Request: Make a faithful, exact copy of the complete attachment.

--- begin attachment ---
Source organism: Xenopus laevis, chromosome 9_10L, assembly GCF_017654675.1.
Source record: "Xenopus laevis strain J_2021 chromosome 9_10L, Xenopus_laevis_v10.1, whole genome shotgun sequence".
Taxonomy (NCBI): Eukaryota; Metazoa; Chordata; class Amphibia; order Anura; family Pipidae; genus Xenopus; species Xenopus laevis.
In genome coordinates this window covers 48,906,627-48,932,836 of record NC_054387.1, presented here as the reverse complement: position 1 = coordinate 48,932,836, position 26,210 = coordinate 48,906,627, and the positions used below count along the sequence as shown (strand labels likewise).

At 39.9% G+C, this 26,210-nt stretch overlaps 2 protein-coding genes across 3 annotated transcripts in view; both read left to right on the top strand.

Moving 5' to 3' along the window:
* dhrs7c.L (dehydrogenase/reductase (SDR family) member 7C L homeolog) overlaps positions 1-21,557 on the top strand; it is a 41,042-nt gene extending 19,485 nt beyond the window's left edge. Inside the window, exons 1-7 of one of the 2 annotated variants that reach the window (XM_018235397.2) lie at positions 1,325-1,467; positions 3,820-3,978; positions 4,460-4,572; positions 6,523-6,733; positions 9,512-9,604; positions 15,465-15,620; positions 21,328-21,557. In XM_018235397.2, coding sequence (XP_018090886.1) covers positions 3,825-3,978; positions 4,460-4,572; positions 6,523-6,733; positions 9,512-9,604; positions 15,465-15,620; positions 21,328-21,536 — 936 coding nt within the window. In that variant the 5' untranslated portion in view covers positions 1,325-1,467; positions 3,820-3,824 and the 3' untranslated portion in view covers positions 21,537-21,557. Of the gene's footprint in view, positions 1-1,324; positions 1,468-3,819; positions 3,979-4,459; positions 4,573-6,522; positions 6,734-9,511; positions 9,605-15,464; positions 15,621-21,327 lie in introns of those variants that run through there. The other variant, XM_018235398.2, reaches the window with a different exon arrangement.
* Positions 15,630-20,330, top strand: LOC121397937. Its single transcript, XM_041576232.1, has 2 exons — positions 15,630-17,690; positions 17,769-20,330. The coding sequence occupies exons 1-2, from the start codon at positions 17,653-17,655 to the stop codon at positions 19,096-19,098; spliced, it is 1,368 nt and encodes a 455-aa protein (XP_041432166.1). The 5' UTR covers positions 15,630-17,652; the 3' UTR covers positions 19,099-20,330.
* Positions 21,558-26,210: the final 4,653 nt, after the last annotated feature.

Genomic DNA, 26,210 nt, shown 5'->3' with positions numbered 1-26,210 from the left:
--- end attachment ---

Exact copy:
Source organism: Xenopus laevis, chromosome 9_10L, assembly GCF_017654675.1.
Source record: "Xenopus laevis strain J_2021 chromosome 9_10L, Xenopus_laevis_v10.1, whole genome shotgun sequence".
Taxonomy (NCBI): Eukaryota; Metazoa; Chordata; class Amphibia; order Anura; family Pipidae; genus Xenopus; species Xenopus laevis.
In genome coordinates this window covers 48,906,627-48,932,836 of record NC_054387.1, presented here as the reverse complement: position 1 = coordinate 48,932,836, position 26,210 = coordinate 48,906,627, and the positions used below count along the sequence as shown (strand labels likewise).

At 39.9% G+C, this 26,210-nt stretch overlaps 2 protein-coding genes across 3 annotated transcripts in view; both read left to right on the top strand.

Moving 5' to 3' along the window:
* dhrs7c.L (dehydrogenase/reductase (SDR family) member 7C L homeolog) overlaps positions 1-21,557 on the top strand; it is a 41,042-nt gene extending 19,485 nt beyond the window's left edge. Inside the window, exons 1-7 of one of the 2 annotated variants that reach the window (XM_018235397.2) lie at positions 1,325-1,467; positions 3,820-3,978; positions 4,460-4,572; positions 6,523-6,733; positions 9,512-9,604; positions 15,465-15,620; positions 21,328-21,557. In XM_018235397.2, coding sequence (XP_018090886.1) covers positions 3,825-3,978; positions 4,460-4,572; positions 6,523-6,733; positions 9,512-9,604; positions 15,465-15,620; positions 21,328-21,536 — 936 coding nt within the window. In that variant the 5' untranslated portion in view covers positions 1,325-1,467; positions 3,820-3,824 and the 3' untranslated portion in view covers positions 21,537-21,557. Of the gene's footprint in view, positions 1-1,324; positions 1,468-3,819; positions 3,979-4,459; positions 4,573-6,522; positions 6,734-9,511; positions 9,605-15,464; positions 15,621-21,327 lie in introns of those variants that run through there. The other variant, XM_018235398.2, reaches the window with a different exon arrangement.
* Positions 15,630-20,330, top strand: LOC121397937. Its single transcript, XM_041576232.1, has 2 exons — positions 15,630-17,690; positions 17,769-20,330. The coding sequence occupies exons 1-2, from the start codon at positions 17,653-17,655 to the stop codon at positions 19,096-19,098; spliced, it is 1,368 nt and encodes a 455-aa protein (XP_041432166.1). The 5' UTR covers positions 15,630-17,652; the 3' UTR covers positions 19,099-20,330.
* Positions 21,558-26,210: the final 4,653 nt, after the last annotated feature.

Genomic DNA, 26,210 nt, shown 5'->3' with positions numbered 1-26,210 from the left: